Dr. Boslough described the event as "a massive global sonic boom."

According to Greg Dusek, a physical oceanographer and head scientist of the NOAA division that monitors ocean tides, the tsunami hit during high tide in some Pacific areas, resulting in the highest water levels since the 1950s. 

The eruption occurred underwater at a depth of less than 1,000 feet (0.3 kilometers) in very hot weather magma rushed up and out of the volcano, is currently being studied by volcanologists. On its own, the rapid expansion of carbon dioxide and other gases in magma would be an extremely explosive event. The magma, on the other hand, interacted aggressively with the salt water, causing it to explode into steam.

A plume of hot gases and ash ascended well over 20 miles into the atmosphere.
The plume rose to a height of 36 miles, passing through the stratosphere, the atmosphere's topmost layer.
The plume was "perhaps the highest ever recorded by satellites," according to a NASA analysis. According to a NASA, the plume was "perhaps the highest ever recorded by satellites." 

The sort of shockwave produced by the explosion is known as a Lamb wave, named after Horace Lamb, a British mathematician who originally characterized it in the early twentieth century.
Dr. Brown explained that "it's really only there when there's a really massive explosion," one that "may make the entire atmosphere really resonate like a bell."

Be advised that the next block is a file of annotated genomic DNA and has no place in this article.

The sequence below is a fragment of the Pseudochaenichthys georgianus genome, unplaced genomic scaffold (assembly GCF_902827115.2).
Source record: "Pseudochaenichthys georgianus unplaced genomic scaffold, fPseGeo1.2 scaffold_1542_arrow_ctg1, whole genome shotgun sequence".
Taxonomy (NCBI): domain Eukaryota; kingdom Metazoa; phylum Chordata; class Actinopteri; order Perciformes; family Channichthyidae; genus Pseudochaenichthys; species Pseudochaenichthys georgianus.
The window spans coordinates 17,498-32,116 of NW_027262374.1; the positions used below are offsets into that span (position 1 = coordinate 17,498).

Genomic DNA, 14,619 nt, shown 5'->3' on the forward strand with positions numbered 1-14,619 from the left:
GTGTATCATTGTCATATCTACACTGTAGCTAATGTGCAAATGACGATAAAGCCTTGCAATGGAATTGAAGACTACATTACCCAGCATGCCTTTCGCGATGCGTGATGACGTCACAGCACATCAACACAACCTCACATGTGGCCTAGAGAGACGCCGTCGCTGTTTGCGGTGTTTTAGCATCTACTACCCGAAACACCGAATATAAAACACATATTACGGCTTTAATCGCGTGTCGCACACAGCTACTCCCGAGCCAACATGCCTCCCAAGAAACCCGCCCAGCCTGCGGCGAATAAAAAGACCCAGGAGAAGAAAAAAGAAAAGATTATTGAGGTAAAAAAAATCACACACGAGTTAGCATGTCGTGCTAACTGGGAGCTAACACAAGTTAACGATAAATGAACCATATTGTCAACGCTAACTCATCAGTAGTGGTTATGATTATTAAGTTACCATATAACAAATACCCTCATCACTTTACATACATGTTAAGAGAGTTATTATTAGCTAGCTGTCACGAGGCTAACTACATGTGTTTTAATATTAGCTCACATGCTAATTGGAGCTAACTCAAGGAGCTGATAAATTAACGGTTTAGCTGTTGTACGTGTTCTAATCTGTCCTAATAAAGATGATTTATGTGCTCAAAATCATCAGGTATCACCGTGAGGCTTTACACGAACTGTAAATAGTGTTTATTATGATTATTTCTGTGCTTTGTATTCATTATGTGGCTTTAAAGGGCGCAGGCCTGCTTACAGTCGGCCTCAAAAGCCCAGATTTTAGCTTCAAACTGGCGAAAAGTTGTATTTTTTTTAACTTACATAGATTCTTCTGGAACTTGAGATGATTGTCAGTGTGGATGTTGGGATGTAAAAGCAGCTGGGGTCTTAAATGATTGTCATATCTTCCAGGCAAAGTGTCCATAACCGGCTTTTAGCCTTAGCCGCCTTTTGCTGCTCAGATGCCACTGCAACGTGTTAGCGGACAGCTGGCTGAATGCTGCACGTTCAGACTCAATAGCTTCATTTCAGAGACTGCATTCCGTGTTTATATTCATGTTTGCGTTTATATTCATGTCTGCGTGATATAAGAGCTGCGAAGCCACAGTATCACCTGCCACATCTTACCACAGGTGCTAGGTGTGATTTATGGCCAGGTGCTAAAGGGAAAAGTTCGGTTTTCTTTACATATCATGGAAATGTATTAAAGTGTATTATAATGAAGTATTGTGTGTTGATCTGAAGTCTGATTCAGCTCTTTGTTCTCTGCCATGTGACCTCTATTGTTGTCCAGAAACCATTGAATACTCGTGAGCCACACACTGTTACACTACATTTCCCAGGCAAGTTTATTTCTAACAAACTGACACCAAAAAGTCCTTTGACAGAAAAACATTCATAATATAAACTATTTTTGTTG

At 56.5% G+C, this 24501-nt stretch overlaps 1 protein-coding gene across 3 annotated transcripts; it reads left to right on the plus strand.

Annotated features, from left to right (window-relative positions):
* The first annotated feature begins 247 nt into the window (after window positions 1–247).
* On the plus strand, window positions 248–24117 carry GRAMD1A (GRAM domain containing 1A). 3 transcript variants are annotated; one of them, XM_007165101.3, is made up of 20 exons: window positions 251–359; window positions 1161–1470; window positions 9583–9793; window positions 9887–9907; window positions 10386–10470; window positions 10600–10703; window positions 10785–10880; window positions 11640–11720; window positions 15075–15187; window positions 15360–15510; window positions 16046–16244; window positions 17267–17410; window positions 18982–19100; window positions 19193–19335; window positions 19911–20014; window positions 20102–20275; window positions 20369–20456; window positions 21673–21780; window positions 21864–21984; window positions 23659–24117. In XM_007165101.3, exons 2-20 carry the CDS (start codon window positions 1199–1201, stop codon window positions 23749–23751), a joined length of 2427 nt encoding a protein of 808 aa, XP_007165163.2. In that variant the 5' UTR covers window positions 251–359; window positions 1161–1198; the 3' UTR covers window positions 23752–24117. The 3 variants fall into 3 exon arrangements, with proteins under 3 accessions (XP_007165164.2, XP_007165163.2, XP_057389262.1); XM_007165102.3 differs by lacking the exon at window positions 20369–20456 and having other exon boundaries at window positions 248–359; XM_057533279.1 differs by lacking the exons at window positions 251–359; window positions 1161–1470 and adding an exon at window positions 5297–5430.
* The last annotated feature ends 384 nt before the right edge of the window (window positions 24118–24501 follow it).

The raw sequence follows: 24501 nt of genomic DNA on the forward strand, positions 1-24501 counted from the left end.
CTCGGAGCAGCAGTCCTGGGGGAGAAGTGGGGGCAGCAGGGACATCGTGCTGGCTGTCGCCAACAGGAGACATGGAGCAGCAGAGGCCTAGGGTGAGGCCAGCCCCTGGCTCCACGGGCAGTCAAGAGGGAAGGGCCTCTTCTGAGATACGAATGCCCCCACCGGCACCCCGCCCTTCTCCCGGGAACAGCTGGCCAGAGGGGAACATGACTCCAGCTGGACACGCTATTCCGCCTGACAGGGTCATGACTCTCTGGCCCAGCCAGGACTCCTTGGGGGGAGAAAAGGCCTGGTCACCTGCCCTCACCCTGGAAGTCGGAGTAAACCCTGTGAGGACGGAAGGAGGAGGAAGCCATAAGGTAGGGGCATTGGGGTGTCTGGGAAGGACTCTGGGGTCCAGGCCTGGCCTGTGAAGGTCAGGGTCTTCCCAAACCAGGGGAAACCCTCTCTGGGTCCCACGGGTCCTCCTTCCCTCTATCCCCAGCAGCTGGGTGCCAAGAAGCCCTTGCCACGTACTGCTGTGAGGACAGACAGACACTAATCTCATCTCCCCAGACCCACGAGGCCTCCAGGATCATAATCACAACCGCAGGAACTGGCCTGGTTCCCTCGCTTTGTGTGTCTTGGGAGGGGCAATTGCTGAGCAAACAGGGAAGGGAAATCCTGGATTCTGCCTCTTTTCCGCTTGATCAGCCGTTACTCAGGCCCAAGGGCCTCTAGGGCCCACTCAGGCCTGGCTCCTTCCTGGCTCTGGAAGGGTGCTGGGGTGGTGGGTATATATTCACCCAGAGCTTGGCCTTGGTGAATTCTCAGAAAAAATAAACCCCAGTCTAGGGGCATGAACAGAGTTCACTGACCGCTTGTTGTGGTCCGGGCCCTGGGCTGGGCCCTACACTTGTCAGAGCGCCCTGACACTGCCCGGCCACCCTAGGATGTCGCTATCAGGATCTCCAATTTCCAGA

Dr. Amores and other scientists examining it have never seen anything like it before, because the last time there were explosions this large was decades ago, when the US, the Soviet Union, and other countries conducted atmospheric nuclear weapons tests.
Above-ground testing were mostly outlawed in the early 1960s, while a few small ones continued until 1980. 

According to Dr. Brown, the Lamb wave produced by the eruption was comparable in size to one generated by the greatest atmospheric test ever done, this involved a Soviet weapon known as "Tsar Bomba." In 1961, it was detonated above the Soviet Arctic, releasing energy equivalent to around 50 million tons of TNT, or 50 megatons.

According to Dr. Brown, the Tonga explosion discharged far more energy than that. "We can say it with ease."

The changes in atmospheric pressure measured as the wave went around the Earth were minor, with deviations from normal pressure of less than 1%. But, according to Dr. Brown, the alterations lasted for tens of minutes.